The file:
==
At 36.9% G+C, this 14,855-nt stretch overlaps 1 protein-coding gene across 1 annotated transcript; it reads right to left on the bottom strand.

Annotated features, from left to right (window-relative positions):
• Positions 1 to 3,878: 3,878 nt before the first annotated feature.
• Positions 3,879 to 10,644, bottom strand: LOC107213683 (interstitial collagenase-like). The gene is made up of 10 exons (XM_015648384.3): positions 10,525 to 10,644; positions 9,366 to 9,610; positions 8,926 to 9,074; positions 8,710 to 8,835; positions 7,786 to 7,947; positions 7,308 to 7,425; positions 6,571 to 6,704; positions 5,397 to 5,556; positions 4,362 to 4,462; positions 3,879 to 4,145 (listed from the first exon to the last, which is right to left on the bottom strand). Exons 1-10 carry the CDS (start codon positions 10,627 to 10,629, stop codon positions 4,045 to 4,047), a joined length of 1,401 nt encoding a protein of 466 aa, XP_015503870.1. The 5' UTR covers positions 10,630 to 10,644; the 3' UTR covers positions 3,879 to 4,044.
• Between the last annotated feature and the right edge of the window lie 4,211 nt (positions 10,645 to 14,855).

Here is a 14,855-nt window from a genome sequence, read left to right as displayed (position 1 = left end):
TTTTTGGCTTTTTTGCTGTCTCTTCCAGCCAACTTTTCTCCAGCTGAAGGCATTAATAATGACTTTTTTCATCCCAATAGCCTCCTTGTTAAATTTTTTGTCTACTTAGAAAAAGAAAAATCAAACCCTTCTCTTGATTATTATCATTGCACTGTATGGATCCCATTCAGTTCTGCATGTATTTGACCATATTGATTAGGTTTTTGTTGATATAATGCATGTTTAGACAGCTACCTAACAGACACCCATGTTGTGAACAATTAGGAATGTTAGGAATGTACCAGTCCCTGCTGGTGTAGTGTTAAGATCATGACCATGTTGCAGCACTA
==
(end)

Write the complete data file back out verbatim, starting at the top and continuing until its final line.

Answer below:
At 36.9% G+C, this 14,855-nt stretch overlaps 1 protein-coding gene across 1 annotated transcript; it reads right to left on the bottom strand.

Annotated features, from left to right (window-relative positions):
• Positions 1 to 3,878: 3,878 nt before the first annotated feature.
• Positions 3,879 to 10,644, bottom strand: LOC107213683 (interstitial collagenase-like). The gene is made up of 10 exons (XM_015648384.3): positions 10,525 to 10,644; positions 9,366 to 9,610; positions 8,926 to 9,074; positions 8,710 to 8,835; positions 7,786 to 7,947; positions 7,308 to 7,425; positions 6,571 to 6,704; positions 5,397 to 5,556; positions 4,362 to 4,462; positions 3,879 to 4,145 (listed from the first exon to the last, which is right to left on the bottom strand). Exons 1-10 carry the CDS (start codon positions 10,627 to 10,629, stop codon positions 4,045 to 4,047), a joined length of 1,401 nt encoding a protein of 466 aa, XP_015503870.1. The 5' UTR covers positions 10,630 to 10,644; the 3' UTR covers positions 3,879 to 4,044.
• Between the last annotated feature and the right edge of the window lie 4,211 nt (positions 10,645 to 14,855).

Here is a 14,855-nt window from a genome sequence, read left to right as displayed (position 1 = left end):
TTTTTGGCTTTTTTGCTGTCTCTTCCAGCCAACTTTTCTCCAGCTGAAGGCATTAATAATGACTTTTTTCATCCCAATAGCCTCCTTGTTAAATTTTTTGTCTACTTAGAAAAAGAAAAATCAAACCCTTCTCTTGATTATTATCATTGCACTGTATGGATCCCATTCAGTTCTGCATGTATTTGACCATATTGATTAGGTTTTTGTTGATATAATGCATGTTTAGACAGCTACCTAACAGACACCCATGTTGTGAACAATTAGGAATGTTAGGAATGTACCAGTCCCTGCTGGTGTAGTGTTAAGATCATGACCATGTTGCAGCACTA